Top 10: 2007 Super Bowl Story Lines's Phil Helm examines the Top 10 story lines of Super Bowl XLI.

No. 10
Peyton Manning exorcises his demons

Manning, since his days at Tennessee, has always carried the stigma of being unable to win the big game. As a Volunteer, against his arch rival Florida Gators in the SEC, Manning put up a goose egg -- zero wins. In the NFL, Archie Manning's son has historically been below average against play-off competition; he has been 0-2 against the Patriots and he has had to watch Tom Brady bask in the spotlight to the tune of three Super Bowl rings. All of that changed when he led his Colts back from a 21-6 half-time deficit -- the largest comeback in a Conference Championship Game -- and defeated his storied rival, Brady, and the team, the Patriots, helping fuel the opinion that Peyton was destined to crumble under pressure.

The fist and second black coaches in Super Bowl history

In the 40-plus-year history of the Super Bowl, there has never been a black head coach on the sidelines; make way for Tony Dungy and Lovie Smith. Both coaches have taken a long road to get to this point. Dungy landed an assistant job with the Steelers, Chiefs and Vikings and parlayed that into a head coaching job with the Tampa Bay Buccaneers where he hiredm Lovie Smith as one of his assistants. Smith was a college assistant for more than a decade before he had his first crack in the NFL. Previous to the 2006 season, black head coaches were 0-3 in Conference Championship Games, two of which are owned by Dungy (in 2000 with Tampa Bay and in 2004 with Indianapolis); Dennis Green lost the third one with the Vikings in 1999.

No. 8
Prince returns to center stage

The Super Bowl has always been as much about the spectacle as it is about the game itself. Nothing could validate that notion more than having Minnesota's biggest pop star ever, Prince, perform at the half-time show. Prince has essentially been incognito for years. He has released several albums, but has retracted from the spotlight -- mostly because of his long-running battle with Warner Bros. To have Prince Rogers Nelson as your half-time performer could be better than learning that Marisa Tomei likes your short, bald and quirky persona.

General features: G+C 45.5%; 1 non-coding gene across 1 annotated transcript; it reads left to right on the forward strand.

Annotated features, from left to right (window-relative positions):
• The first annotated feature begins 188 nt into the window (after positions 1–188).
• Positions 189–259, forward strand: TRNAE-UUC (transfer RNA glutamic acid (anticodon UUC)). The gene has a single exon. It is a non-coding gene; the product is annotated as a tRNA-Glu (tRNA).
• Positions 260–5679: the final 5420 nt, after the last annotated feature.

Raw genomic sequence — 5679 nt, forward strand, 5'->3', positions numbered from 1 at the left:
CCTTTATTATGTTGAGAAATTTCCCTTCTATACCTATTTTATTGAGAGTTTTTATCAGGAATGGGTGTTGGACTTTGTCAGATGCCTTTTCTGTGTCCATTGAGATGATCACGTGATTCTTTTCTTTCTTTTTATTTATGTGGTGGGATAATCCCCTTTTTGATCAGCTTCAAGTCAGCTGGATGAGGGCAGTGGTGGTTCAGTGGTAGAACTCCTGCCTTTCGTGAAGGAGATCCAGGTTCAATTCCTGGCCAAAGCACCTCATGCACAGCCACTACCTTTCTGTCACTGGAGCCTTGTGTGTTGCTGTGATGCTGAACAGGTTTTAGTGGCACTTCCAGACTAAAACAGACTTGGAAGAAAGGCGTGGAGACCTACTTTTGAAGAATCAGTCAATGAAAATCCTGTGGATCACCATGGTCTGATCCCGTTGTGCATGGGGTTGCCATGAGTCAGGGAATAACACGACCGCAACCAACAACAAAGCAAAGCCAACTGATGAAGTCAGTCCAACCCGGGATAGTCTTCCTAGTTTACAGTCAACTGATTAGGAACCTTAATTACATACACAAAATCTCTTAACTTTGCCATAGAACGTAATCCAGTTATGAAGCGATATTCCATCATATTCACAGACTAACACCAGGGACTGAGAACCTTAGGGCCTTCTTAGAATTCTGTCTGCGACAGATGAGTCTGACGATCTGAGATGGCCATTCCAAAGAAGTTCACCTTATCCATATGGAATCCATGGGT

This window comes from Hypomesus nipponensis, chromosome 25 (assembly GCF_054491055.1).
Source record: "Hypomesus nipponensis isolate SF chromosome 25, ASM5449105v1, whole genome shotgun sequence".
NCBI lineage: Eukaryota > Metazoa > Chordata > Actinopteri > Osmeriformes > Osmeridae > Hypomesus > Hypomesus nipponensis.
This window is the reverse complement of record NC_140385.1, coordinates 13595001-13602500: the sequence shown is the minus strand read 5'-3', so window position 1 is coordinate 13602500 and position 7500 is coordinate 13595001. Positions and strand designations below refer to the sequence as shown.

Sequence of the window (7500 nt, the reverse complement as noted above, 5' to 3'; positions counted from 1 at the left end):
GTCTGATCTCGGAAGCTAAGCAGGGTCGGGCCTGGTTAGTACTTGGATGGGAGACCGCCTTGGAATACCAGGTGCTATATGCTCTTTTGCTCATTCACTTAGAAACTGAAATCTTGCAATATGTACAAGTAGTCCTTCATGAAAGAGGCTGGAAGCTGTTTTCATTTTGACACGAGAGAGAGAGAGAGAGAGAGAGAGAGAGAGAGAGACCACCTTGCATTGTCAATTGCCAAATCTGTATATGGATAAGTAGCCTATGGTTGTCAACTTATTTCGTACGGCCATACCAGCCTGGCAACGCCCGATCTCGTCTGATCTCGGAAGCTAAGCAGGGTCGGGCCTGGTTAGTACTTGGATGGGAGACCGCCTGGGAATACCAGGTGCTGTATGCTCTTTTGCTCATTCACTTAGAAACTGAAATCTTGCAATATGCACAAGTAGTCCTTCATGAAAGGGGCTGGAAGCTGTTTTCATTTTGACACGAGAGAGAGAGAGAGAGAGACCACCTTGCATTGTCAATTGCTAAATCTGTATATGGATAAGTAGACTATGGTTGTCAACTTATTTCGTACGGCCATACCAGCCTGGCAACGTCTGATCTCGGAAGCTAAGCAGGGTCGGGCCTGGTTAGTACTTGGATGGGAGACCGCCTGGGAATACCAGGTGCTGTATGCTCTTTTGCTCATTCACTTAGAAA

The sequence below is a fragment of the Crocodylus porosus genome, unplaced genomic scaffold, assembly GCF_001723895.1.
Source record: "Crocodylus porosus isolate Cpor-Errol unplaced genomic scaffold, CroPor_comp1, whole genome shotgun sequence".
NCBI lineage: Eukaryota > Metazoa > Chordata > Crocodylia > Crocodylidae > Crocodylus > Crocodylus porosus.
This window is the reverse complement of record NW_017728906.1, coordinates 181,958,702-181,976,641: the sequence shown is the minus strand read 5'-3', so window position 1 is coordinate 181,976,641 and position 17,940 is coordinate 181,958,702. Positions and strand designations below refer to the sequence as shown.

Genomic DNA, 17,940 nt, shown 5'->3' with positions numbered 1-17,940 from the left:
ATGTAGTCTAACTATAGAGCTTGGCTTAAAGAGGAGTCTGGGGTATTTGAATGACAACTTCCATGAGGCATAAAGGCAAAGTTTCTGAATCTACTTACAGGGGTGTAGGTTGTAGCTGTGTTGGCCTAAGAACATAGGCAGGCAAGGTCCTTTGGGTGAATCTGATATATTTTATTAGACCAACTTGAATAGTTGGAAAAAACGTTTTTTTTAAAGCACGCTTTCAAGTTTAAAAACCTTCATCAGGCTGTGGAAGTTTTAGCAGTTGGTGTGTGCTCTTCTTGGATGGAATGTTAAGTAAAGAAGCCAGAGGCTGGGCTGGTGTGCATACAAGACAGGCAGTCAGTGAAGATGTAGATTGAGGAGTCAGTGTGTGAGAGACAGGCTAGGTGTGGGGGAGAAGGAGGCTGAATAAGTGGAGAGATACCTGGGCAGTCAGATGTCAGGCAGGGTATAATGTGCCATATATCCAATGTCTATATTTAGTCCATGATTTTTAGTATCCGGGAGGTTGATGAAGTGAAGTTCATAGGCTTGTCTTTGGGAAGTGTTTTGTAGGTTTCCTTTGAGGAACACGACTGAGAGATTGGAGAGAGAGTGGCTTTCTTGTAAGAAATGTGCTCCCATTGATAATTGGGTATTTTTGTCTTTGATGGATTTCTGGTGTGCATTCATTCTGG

Dungy gets over the hump

Tony Dungy spent three unspectacular years in the NFL as a player, but his tenure as a coach spans three decades and he has coached the Steelers, Chiefs, Vikings, Buccaneers, and Colts. With the Steelers, he was a part of the Steel Curtain; with the Vikings, Dennis Green and company fell just short; and with the Bucs it was the same story. At no point during his career as an NFL coach did he reach football's biggest stage. Then, just after leaving the Bucs, Jon Gruden took over the team and brought home the Vince Lombardi Trophy. As the Colts' head coach, he and his staff have routinely blazed a trail through the regular season, only to fizzle when the play-offs arrived -- until 2006-'07. Tony's attention to detail, especially on defense, finally paid off and brought him to the Super Bowl.

The Monsters of the Midway back to the top

The last time the Chicago Bears ventured to the NFL's summit was in 1986. Since Da Bears did their Super Bowl Shuffle to the chagrin of football purists everywhere, they have been on a roller-coaster ride of wins, losses and heartbreak. Through the late ‘80s, they were a good -- but not great -- team under the direction of Ditka and they couldn't get back to the team that they once were because of injuries and age. The ‘90s were nothing short of abysmal for the former Decatur Staleys, as they amassed only two play-off wins. In 2001, under Dick Jauron, they went 13-3 and looked unstoppable until they lost at home to the Eagles. In 2005, they earned another NFC North crown before they made another early exit at home against the Panthers. The prevailing feeling was that 2006 was no different, but Brian Urlacher and the forceful Bears defense proved everyone wrong by defeating the NFC Champion Seahawks and the Saints, 2006's "America's Team."